As a province grows, the central government appoints its own governor with greater powers, rather than relying on the services of a member of the local, minor gentry.
No matter what his title - Lord Lieutenant (to the Monarch), Governor, Pasha, Thalur - the man appointed to oversee a province is a minor monarch, even in a republic! His main duties are tax raising and defense, and he is the government's man rather than a senior member of the local community. He is both protector and enforcer. He can enforce the law as he sees fit, ignore it when inconvenient and even grant pardons. He can impress men into military service and use them against any who dare to rebel. He has to power of life and death over his subjects - although he may have to use the justice system rather than simply having people shot. And, best of all, in an age of "interest" he has the power to fill his own and his friend's purses at the state's expense.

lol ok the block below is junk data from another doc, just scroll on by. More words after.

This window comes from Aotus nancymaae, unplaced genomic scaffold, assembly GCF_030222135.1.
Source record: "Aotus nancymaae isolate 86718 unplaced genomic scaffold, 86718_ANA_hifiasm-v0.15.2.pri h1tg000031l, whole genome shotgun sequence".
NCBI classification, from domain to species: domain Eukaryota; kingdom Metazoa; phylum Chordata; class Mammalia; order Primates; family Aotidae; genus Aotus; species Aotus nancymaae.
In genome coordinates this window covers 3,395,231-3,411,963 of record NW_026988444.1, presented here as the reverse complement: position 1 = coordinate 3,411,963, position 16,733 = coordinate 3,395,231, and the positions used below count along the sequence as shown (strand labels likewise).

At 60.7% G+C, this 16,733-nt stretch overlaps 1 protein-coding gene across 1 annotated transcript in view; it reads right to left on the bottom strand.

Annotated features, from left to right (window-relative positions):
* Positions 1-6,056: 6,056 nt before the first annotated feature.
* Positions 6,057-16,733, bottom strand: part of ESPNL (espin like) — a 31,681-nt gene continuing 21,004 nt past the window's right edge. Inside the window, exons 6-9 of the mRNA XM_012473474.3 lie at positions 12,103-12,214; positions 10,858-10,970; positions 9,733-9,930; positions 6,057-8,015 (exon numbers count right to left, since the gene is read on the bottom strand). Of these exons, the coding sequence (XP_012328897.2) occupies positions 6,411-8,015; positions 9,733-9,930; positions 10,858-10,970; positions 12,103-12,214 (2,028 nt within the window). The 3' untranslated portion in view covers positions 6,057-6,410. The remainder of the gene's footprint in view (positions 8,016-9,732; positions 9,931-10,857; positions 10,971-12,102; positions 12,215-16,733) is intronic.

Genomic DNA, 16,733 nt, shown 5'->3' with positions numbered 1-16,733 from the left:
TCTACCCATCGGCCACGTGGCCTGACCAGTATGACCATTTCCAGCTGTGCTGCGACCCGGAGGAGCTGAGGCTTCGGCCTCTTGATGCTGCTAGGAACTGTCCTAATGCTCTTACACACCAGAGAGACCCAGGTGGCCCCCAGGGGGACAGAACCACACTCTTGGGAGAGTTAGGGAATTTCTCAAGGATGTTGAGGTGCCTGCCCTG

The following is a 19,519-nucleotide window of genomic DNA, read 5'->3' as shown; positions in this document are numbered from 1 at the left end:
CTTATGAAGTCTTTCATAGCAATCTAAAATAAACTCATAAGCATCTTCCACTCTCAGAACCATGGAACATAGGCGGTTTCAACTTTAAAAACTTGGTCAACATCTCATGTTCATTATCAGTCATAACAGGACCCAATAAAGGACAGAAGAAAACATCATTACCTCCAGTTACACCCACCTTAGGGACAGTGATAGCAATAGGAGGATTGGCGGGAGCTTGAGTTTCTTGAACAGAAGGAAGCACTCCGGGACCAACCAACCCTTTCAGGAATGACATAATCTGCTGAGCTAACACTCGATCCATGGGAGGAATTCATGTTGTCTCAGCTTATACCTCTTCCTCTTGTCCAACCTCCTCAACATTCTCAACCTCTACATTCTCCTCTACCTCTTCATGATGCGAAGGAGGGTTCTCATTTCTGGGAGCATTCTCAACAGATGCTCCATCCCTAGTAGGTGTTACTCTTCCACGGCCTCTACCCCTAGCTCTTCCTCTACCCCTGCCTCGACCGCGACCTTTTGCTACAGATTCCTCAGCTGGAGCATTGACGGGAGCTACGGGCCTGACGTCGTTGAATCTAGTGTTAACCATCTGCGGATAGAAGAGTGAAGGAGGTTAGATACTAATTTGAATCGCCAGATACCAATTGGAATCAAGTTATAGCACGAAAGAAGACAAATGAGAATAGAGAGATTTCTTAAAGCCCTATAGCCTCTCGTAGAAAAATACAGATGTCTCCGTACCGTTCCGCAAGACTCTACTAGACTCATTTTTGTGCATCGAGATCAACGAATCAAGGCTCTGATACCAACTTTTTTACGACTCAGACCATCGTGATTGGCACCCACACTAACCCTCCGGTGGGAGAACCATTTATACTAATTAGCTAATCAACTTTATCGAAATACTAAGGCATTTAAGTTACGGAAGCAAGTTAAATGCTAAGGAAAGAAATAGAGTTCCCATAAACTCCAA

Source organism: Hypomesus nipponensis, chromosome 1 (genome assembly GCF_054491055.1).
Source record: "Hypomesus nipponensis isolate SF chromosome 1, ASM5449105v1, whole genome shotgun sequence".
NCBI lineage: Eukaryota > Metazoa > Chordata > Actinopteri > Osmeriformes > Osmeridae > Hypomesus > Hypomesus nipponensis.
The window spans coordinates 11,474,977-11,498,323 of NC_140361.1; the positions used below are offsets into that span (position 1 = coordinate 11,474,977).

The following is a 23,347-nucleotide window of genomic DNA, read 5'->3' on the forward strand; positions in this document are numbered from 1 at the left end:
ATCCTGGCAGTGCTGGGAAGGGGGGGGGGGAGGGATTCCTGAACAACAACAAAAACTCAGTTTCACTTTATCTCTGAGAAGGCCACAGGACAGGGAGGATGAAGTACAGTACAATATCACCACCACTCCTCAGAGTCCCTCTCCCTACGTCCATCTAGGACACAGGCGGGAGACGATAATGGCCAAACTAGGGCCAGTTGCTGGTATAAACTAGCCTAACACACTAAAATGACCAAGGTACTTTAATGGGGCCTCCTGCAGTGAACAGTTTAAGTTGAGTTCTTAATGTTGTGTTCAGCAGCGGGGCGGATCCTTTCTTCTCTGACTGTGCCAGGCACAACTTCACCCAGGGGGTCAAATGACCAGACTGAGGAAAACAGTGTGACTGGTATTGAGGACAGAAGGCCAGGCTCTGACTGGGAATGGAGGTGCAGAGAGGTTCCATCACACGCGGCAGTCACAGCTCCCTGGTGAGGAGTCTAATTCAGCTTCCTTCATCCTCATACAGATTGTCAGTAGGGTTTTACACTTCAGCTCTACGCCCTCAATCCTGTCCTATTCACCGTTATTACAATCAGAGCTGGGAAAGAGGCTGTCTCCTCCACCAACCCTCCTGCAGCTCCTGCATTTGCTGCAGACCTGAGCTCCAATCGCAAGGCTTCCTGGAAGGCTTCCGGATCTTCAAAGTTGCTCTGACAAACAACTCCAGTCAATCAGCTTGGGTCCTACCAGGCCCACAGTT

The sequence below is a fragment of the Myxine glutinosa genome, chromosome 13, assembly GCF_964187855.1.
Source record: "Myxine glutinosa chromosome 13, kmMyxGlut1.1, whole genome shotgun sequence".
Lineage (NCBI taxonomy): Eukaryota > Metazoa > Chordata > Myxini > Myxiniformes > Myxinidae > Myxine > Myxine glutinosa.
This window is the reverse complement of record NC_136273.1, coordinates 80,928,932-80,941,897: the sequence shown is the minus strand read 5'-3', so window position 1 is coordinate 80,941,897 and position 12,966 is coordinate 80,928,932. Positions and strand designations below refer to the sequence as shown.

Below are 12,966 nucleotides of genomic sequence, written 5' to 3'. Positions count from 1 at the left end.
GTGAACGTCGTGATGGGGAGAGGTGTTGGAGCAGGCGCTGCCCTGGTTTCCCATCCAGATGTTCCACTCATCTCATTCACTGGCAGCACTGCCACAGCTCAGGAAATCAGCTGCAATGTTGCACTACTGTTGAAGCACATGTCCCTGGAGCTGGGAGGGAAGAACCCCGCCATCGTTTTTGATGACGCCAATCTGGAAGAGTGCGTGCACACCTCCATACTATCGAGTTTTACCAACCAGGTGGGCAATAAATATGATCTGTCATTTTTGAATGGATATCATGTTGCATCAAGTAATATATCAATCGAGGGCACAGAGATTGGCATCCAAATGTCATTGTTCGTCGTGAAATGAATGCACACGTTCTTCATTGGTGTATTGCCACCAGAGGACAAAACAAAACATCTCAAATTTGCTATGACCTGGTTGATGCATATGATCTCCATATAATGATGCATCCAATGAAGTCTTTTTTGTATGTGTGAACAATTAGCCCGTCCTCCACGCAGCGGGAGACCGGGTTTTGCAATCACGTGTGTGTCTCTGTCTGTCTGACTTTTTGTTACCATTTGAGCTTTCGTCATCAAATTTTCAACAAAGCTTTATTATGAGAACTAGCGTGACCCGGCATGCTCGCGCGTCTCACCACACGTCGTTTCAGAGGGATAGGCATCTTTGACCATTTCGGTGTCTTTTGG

Historically, office holders in the 18th Century (almost regardless of country or government style) seemed to have trouble keeping the state's money out of their own pockets. It was acceptable for a man to appoint himself or a friend as a contractor, tax farmer or monopolist and make a handsome profit.
- Level 1
- 3 Turns to Build
- 1000 Coin